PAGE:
Why software patents are evil

Yahoo's action against Facebook reminds us why most open source developers hate software patents -- and what one community has done about them

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The second reason programmers never refer to software patents is that they're told never to do so. Patent law allows for triple damages if patent infringement is found to be willful. Looking at patents is as good a proof of willfulness as you can get. Every company I've ever visited has told its programmers to stay well clear of reading patents.

Anticompetitive usage
The effect of both of these is to invert the intent of the Copyright Clause of the U. S. Constitution, which allows the granting of copyrights and patents "to promote the Progress of Science and useful Arts." Rather than promoting progress, software patents actually provide a way to inhibit progress by equipping companies with a powerful, unavoidable stealth weapon with which to frustrate their competitors and chill competitive innovation. Consider some examples:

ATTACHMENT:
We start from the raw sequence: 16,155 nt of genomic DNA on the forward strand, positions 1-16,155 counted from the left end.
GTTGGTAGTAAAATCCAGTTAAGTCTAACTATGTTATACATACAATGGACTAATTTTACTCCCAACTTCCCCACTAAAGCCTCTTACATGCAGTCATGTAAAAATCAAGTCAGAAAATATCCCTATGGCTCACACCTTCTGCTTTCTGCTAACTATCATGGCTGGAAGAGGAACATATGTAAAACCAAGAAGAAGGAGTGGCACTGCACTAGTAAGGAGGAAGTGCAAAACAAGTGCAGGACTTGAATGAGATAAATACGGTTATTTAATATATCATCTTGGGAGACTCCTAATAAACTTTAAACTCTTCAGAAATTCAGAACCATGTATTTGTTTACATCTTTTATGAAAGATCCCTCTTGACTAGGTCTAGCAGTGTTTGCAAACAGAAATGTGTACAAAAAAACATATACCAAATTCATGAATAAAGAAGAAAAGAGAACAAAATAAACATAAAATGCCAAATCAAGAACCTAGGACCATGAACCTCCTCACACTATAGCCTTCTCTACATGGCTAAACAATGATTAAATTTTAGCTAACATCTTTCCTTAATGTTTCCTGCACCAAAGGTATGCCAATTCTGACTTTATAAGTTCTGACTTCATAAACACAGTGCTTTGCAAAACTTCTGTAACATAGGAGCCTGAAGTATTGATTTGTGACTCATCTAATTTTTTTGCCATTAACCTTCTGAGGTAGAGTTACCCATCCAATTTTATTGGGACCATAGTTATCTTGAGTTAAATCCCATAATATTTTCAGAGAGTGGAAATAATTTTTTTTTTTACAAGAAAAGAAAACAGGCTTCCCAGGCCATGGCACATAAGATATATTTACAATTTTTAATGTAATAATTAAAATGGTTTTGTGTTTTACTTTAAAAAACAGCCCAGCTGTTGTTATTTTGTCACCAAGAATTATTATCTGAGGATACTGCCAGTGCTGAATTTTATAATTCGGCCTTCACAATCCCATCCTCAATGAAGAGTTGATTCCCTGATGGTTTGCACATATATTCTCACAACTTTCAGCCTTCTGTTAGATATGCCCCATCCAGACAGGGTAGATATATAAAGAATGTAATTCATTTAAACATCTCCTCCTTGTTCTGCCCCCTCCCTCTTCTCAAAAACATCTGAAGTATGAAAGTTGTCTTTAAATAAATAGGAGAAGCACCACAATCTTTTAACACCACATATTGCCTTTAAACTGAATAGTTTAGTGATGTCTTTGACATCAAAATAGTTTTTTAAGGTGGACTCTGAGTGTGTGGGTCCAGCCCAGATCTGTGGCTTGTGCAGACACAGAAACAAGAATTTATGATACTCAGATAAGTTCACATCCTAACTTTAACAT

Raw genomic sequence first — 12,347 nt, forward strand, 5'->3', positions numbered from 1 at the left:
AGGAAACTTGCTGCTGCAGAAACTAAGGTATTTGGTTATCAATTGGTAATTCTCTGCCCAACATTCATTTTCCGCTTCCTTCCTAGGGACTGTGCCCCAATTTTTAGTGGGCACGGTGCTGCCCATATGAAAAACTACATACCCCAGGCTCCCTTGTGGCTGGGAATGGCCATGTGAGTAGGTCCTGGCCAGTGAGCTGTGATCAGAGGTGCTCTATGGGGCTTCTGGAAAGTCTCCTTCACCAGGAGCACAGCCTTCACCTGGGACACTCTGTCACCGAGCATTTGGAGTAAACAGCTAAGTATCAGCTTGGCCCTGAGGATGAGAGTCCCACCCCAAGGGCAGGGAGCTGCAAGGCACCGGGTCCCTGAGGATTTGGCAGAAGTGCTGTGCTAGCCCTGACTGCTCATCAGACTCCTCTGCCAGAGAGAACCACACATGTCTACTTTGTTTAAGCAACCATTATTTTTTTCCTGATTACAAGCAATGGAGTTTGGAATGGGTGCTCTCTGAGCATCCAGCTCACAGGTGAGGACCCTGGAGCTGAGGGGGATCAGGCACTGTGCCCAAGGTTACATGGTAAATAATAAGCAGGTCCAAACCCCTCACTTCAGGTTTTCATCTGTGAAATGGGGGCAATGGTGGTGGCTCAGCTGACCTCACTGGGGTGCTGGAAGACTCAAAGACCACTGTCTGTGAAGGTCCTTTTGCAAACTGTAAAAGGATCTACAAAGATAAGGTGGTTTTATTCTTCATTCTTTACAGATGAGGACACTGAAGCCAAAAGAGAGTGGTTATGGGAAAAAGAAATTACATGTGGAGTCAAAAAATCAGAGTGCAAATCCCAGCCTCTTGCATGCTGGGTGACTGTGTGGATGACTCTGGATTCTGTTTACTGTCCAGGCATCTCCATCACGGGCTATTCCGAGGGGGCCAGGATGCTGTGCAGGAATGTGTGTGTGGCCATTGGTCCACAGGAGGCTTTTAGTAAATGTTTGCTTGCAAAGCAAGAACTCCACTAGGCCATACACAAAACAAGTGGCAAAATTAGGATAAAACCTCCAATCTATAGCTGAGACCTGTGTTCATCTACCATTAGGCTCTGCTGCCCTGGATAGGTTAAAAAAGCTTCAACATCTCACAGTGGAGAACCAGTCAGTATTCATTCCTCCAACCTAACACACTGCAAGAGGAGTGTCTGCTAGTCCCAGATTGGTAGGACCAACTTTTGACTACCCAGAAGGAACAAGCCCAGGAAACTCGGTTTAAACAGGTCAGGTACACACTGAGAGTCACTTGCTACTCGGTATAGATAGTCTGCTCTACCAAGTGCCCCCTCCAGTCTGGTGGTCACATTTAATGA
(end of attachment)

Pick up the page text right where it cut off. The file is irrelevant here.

Software patents are thus bad news for most innovators in the software industry. The Electronic Frontier Foundation (EFF) has an excellent summary illustration of the problem.

I'm reminded of a case back in my days at Sun. Kodak was first an early investor in Sun, then a customer. But goodwill vaporized in 2004 when Kodak sued Sun for patent infringement. It wasn't just Sun. With its business starting to fail in the heat of competition from a digital camera market it had foreseen but failed to exploit, Kodak used a patent obtained from Wang to pursue every maker of object-oriented technology in the computer industry. Kodak forced out-of-court settlements in most cases (including, eventually, Sun), but the money did it no good.

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